This past weekend I made the trek (five hours for what in a private car would be a little over an hour . . . apparently I looked like a super-sketchy hitchhiker that day as no one would stop) to Mapinhane for Passover 2.0. This is actually the first holiday I've celebrated twice since site placements (Thanksgiving was in Namaacha year 1 and Inhassoro in year 2), so it was awesome to reflect on how much things had changed in the last year. While Passover was amazing last year, this year it involved eight people and twice as much food/etc as the year before (I'm quite proud to say that I contributed a flourless chocolate cake with a fresh passion fruit syrup - Martha in moz for the win). While last year's Passover seems simultaneously FOREVER ago and like yesterday, the fact that I am able to teach chem in Portuguese without grasping for dear life onto my notebook (and not trembling with fear every time someone has a question) is just one example of how much has changed and how much I have learned.
Rewinding the calendar a bit (to the day before) another example of how much more confident I am about life/Portuguese/chem/school/etc is that I was actually able to respond when my vice-principal started chewing me out. Usually I am so upset/close to tears that the only language I am able to speak is English - which does me absolutely no good as she doesn't speak any English. The Thursday before I headed to Passover I stopped by the school to finish entering my grades in the livros de turma (books containing all of the info for every class). I had a quick question about the format and since I'm trying to have more positive interactions with the vice-principal, I went to ask her about the correct way to fill in the book. Of course, despite the fact that my grades are infinitely better than they were last year (97% pass rate in English!), she started yelling at me for the zeros that I had given my students for cheating and told me that they made the livro look ugly (which obviously should be my chief concern in life). I replied that they had cheated and that's the way I run my classes cheating = zero. The students are informed in advance and if they choose not to study it's their own fault. She told me that, while she understood, there are always two ways of looking at things and that the district office was going to say that I wasn't a good teacher and they may decide not to have Peace Corps Volunteers in the future. Of course this was her oh-so-passive aggressive way of saying (yet again) that I fail as a teacher. But this time I was finally able to confront her about the whole thing and informed her that I'm one of the only teachers that is there every single day and in the classroom for the full 45 minutes and that if she has a problem with my teaching she needs to talk to me about it (plus I know the district won't decide to not have pcvs - they haven't paid teachers on time for the last four months so I'm fairly certain they need all the free help they can get). She got really flustered (victory!) and said that no, I must have misunderstood her, she thinks I am a wonderful teacher (lies, but there is only so much I could address in one conversation). Anyways, the conversation went on and she still probably thinks I'm the worst teacher at the school, but I feel SO much better now that I was finally able to calm down enough to argue the point in Portuguese.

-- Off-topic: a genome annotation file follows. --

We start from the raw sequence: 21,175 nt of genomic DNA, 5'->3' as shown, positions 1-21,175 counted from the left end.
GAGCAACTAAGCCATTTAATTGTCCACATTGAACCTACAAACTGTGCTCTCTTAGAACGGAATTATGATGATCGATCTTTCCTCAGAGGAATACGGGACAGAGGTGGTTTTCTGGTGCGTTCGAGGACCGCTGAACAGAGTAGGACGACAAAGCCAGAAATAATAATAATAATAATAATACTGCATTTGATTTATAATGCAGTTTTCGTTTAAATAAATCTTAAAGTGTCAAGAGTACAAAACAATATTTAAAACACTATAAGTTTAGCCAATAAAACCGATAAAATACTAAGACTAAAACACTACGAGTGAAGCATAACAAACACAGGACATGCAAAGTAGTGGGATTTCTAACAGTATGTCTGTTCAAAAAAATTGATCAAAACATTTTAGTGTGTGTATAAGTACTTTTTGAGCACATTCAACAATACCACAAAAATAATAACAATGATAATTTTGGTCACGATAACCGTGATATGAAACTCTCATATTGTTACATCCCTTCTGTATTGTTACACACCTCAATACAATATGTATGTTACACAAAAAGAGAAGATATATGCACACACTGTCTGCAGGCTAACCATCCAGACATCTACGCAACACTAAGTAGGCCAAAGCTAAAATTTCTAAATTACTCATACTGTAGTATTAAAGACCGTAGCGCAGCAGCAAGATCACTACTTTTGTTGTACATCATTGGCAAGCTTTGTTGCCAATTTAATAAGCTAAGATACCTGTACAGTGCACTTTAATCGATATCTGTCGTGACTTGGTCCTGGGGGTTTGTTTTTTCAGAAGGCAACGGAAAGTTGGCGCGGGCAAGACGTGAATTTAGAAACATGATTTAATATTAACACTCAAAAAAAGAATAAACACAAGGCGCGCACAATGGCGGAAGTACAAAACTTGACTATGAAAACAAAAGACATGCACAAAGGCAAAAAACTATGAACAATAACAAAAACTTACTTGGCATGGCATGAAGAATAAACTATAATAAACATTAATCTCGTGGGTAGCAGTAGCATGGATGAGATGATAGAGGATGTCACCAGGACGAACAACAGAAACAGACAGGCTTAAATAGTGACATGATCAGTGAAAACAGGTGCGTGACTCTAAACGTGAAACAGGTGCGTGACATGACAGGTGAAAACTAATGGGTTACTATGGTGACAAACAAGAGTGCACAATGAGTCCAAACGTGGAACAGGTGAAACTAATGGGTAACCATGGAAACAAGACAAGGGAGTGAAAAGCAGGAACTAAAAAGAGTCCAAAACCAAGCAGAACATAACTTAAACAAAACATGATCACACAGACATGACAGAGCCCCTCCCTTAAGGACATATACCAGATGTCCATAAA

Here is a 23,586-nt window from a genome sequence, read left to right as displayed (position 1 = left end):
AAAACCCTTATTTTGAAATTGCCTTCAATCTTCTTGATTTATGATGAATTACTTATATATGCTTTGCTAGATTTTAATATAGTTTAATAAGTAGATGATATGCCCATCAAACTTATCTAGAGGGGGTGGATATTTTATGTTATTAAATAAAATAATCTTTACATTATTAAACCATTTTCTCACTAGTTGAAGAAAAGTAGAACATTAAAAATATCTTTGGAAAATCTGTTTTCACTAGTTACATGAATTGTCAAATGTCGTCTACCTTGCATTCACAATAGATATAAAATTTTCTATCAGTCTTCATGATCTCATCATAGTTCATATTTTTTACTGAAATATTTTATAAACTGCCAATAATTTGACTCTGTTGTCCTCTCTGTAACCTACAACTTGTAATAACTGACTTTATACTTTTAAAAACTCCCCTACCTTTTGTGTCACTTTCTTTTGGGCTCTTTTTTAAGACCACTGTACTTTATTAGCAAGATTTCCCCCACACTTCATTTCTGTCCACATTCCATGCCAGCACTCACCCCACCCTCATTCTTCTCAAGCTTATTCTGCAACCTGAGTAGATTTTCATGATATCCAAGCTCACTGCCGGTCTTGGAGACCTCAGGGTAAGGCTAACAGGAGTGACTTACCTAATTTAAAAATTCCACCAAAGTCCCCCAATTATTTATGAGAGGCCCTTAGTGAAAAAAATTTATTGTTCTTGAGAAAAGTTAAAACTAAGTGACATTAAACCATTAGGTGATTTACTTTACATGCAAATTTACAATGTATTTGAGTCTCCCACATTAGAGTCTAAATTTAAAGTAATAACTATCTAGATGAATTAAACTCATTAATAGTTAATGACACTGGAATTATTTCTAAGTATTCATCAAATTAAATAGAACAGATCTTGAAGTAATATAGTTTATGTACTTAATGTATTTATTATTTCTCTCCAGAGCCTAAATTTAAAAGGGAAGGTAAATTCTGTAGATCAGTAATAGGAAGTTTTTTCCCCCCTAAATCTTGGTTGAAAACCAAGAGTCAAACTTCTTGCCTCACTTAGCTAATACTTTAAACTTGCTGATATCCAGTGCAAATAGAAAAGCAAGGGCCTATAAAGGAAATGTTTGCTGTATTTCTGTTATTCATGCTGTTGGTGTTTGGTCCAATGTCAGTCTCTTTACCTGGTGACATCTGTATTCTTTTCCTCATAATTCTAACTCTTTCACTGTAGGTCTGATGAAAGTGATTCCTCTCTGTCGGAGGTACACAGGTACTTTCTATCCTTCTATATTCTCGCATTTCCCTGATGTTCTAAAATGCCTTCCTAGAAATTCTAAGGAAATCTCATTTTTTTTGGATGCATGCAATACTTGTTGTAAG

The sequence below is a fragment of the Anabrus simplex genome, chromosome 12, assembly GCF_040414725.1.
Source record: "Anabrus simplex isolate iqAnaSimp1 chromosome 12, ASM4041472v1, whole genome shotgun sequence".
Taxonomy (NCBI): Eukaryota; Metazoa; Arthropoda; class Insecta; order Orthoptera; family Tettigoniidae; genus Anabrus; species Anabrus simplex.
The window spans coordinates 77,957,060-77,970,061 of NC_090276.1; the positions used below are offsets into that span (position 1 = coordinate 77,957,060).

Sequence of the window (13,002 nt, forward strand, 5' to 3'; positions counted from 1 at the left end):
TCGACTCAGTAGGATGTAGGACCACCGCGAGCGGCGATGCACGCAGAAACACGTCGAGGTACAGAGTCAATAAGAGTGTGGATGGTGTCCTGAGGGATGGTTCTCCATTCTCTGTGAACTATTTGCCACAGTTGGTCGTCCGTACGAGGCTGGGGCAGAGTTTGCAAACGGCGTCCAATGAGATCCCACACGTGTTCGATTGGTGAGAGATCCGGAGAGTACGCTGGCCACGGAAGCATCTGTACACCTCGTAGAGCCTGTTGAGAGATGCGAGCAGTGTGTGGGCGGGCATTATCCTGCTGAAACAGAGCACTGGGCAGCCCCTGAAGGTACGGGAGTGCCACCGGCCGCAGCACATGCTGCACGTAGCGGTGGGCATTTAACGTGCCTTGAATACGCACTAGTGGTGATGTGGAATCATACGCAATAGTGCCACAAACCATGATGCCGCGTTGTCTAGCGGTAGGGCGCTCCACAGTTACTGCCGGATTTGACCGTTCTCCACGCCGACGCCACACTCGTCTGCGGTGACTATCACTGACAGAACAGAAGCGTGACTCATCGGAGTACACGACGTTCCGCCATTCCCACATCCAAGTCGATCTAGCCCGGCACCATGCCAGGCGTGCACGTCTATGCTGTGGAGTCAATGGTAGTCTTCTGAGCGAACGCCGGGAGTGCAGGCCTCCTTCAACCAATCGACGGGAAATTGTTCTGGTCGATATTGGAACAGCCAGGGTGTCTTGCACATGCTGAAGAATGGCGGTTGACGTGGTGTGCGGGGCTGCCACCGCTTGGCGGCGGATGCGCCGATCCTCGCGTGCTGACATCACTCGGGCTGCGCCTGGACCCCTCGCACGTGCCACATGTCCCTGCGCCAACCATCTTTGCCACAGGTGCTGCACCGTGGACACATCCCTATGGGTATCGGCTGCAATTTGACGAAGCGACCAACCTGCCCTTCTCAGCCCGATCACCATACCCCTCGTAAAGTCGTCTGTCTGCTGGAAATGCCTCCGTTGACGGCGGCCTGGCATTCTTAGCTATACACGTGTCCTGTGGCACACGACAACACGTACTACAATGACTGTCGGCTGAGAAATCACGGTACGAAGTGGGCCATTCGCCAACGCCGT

I spent Easter in Inhassoro, in one of my favorite churches in the world (check out the pictures that I posted in an earlier blog post). After spending thirty minutes during mass on Holy Thursday kneeling in prayer on a hard wooden bench (American Catholics are much less intense about this whole kneeling/long mass thing), I was slightly concerned about the rest of Semana Santa. But Easter mass was wonderful (albeit without a live goat being carried to the altar as part of the offering - I was kind of disappointed). And I made a passion fruit cream pie for dessert - another Martha in moz moment. Although I'm looking forward to masses in English instead of Xitswa when I get back to the States, I'm going to miss the enthusiasm and genuine happiness that is present in every mass here (if anyone knows of Catholic Masses in the States that involve clapping during the songs and carrying live goats to the altar, let me know).
And the best news of all - it's almost tangerine season